Plastics Technology

OCT 2018

Plastics Technology - Dedicated to improving Plastics Processing.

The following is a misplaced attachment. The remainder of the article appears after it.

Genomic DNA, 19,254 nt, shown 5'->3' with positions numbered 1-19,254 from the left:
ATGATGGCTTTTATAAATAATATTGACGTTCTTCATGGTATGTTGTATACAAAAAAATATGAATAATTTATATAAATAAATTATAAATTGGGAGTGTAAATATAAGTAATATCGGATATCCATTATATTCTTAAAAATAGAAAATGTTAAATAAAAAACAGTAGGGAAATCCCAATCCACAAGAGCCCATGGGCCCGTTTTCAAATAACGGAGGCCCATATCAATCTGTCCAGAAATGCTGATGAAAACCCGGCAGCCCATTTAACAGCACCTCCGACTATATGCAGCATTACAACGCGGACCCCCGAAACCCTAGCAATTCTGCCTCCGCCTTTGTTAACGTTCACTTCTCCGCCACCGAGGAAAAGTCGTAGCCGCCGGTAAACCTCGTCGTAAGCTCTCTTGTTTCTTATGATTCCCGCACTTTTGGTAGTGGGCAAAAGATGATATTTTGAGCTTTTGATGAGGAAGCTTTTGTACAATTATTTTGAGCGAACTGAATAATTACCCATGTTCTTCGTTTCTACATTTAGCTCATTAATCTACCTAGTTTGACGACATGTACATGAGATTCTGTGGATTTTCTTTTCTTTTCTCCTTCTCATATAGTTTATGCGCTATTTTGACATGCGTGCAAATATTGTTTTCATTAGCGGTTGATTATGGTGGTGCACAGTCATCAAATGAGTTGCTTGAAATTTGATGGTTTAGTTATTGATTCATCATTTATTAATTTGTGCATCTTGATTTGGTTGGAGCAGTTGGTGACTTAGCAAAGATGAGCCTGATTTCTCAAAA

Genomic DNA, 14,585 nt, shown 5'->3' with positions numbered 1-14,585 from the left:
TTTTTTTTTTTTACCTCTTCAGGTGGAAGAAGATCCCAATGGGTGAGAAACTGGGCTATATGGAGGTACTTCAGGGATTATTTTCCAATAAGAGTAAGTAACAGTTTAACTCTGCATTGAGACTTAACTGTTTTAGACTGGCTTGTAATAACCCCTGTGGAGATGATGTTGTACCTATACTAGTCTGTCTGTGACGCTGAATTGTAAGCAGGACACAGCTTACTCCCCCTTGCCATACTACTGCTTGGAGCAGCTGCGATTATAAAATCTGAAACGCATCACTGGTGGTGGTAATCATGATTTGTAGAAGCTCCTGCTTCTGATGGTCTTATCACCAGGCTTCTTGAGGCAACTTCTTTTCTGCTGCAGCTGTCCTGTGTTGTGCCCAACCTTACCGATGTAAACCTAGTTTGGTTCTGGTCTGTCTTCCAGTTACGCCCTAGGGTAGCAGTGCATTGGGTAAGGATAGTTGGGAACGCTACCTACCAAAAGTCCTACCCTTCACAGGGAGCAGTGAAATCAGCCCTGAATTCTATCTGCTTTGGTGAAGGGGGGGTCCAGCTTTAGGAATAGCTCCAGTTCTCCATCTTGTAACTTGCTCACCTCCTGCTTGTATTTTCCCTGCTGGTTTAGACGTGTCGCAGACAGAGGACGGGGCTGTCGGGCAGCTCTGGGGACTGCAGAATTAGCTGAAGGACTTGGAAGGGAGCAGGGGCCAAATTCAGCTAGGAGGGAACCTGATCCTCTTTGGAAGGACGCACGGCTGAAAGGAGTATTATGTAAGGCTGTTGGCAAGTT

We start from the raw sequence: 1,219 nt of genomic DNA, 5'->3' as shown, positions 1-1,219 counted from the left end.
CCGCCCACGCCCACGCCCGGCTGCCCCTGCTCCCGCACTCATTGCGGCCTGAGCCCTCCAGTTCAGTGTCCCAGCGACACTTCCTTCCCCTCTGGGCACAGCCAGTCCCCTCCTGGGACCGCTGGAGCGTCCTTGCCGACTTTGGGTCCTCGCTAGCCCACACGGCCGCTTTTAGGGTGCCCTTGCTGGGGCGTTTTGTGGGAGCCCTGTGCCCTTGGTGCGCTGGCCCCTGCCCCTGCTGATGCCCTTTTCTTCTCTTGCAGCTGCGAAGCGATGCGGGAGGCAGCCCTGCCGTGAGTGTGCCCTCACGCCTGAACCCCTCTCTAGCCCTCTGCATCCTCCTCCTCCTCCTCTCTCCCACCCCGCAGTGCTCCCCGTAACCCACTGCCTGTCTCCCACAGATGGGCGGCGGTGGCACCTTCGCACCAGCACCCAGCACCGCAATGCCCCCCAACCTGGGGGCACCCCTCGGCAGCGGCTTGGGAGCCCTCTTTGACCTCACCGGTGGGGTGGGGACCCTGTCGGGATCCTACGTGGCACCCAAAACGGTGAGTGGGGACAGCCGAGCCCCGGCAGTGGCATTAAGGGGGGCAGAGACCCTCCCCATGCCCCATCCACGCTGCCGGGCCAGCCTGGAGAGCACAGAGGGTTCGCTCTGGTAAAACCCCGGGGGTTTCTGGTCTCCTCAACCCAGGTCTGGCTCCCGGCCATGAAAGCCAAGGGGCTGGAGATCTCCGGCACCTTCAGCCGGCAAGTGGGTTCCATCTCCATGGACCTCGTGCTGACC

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With baseline data, wear-monitoring procedures, and an under- standing of what is happening to the screw, maintenance and engi- neering departments can significantly reduce downtime and increase their bottom line. Replacing high-performance feedscrews can be expensive, but an experienced screw manufacturer can rebuild worn screws to like-new condition for a fraction of the cost in less time. When looking to rebuild a worn screw ask yourself these questions: 1. How severe is the overall wear? 2. What are the wear characteristics? 3. Can the current screw design be greatly improved? 4. Can the surface treatment be improved? If careful consideration of wear monitoring is ignored, screw wear can be so extreme that it is difficult or even impossible to repair reliably. Typically, the cost of rebuilding a screw depends on the severity of wear and the amount of work required. An experienced screw manufacturer can inspect worn equipment and processing performance to determine if the current design is worth salvaging. In some cases, a new, optimized screw can greatly increase overall profitability rather than relying on the original, less-efficient design. Often the worn screw can even be re-cut, improving the performance vs. scrapping the old screw. To improve abrasive and corrosive wear resistance, hardfacing and surface treatments can be improved to extend the overall wear life of a screw. Many reputable screw suppliers state that a screw can be rebuilt only three to four times. The size of a screw and a number of factors that contribute to the severity of wear can greatly impact the life of a screw, but it is not uncommon for an experienced screw manu- facturer to rebuild a screw many more times. With high-quality welding, careful consideration of the metallurgical aspects of screw manufacturing, and proper flight-profile reconditioning, the author has seen screws being rebuilt up to six to eight times. After a screw is ground to a uniform undercut diameter, the flights must be rewelded to utilize the higher-hardness hardfacing alloys that provide maximum wear resistance (Fig. 2). After hardfacing, the screw OD must be ground to original tolerances (Fig. 3). The leftover over- hanging weld must be profile ground to provide minimum flight- width loss. In many cases, poor practices reduce the effective flight width during this process, potentially affecting screw performance and complicating future rebuild potential. To help alleviate these complications, some screw manufacturers opt to reduce the width of weld. When these screws are ground to original tolerances, the welded hardface does not encompass the full flight width. This negatively impacts wear performance due to the exposed softer base material. DEVELOP A PLAN With proper baseline data and wear-monitoring procedures in place, and an understanding of what is happening to the screw, mainte- nance and engineering departments can develop a robust mainte- nance program to greatly reduce downtime and increase profitability. It is important to monitor screw wear before scrap rates and energy consumption soar. Don't be too quick to throw out worn equipment. Consulting with an experienced screw manufacturer on the potential of rebuilding screws can not only reduce downtime, but the cost of rebuilding tends to be a fraction of the cost of a new screw. Good rebuilding practices should allow for screws to be salvaged many times, passing on major savings in maintenance cost. A robust planned maintenance program rooted in baseline data, wear monitoring, and a basic understanding of screw wear is far better than reactive maintenance. ABOUT THE AUTHOR: Stephen Surley is a sales engineer at R. Dray Mfg. Inc. of Texas and was mentored by company president and famous screw designer Robert Dray. Surley has spent the majority of his time working closely with customers in both injection molding and extrusion applica- tions to design custom screw solutions to improve molding quality and efficiency. Contact: 254-386-2488; sales.rdray@gmail.com; rdray.com. Calculator Estimates Rate Loss Due to Screw Wear Results from online calculator of estimated rate loss while processing PE with a worn 3.5-in. diam. screw. An average 0.016 -in. of radial wear provides an estimated loss of 16.323 lb/hr. Results from online calculator of estimated rate loss while processing PP with a worn 3.5-in. diam. screw. An average 0.016-in. of radial wear provides an estimated loss of 21.22 lb/hr. FIG 4 FIG 5 Total Wear Clearance: 0.016 in. (Average Radial Barrel Wear + Average Radial Screw Wear) Nominal Screw OD: Flight Width: 3.5 in. 0.3125 in. Screw Lead: Head Pressure: Typically Equals Nominal Screw OD Do Not Include Commas 3.5 in. 2000 psi Material: Melt Index: Polypropylene From Material Supplier 26 g/10 min Melt Index Test Load: Melt Density of Material: From Material Supplier From Material Supplier 2.16 kg 0.7 g/cc Estimated Rate Loss: 21.22 lb/hr Total Wear Clearance: 0.016 in. (Average Radial Barrel Wear + Average Radial Screw Wear) Nominal Screw OD: Flight Width: 3.5 in. 0.3125 in. Screw Lead: Head Pressure: Typically Equals Nominal Screw OD Do Not Include Commas 3.5 in. 2000 psi Material: Melt Index: Polyethylene From Material Supplier 20 g/10 min Melt Index Test Load: Melt Density of Material: From Material Supplier From Material Supplier 2.16 kg 0.76 g/cc Estimated Rate Loss: 16.323 lb/hr 54 OCTOBER 2018 Plastics Technology PTonline.com T ips & Technique s

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